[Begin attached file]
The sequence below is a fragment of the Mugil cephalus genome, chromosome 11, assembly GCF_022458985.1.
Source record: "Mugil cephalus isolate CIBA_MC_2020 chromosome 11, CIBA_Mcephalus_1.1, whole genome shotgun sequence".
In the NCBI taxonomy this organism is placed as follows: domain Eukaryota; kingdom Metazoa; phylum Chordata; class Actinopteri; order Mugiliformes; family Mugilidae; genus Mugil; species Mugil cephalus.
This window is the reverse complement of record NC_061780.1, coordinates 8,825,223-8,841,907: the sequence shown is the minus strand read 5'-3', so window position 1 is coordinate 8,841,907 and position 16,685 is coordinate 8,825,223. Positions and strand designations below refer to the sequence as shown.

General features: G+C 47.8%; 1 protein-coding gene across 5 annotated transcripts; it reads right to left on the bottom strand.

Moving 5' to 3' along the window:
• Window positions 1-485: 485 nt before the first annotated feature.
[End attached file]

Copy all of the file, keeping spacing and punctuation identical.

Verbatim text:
The sequence below is a fragment of the Mugil cephalus genome, chromosome 11, assembly GCF_022458985.1.
Source record: "Mugil cephalus isolate CIBA_MC_2020 chromosome 11, CIBA_Mcephalus_1.1, whole genome shotgun sequence".
In the NCBI taxonomy this organism is placed as follows: domain Eukaryota; kingdom Metazoa; phylum Chordata; class Actinopteri; order Mugiliformes; family Mugilidae; genus Mugil; species Mugil cephalus.
This window is the reverse complement of record NC_061780.1, coordinates 8,825,223-8,841,907: the sequence shown is the minus strand read 5'-3', so window position 1 is coordinate 8,841,907 and position 16,685 is coordinate 8,825,223. Positions and strand designations below refer to the sequence as shown.

General features: G+C 47.8%; 1 protein-coding gene across 5 annotated transcripts; it reads right to left on the bottom strand.

Moving 5' to 3' along the window:
• Window positions 1-485: 485 nt before the first annotated feature.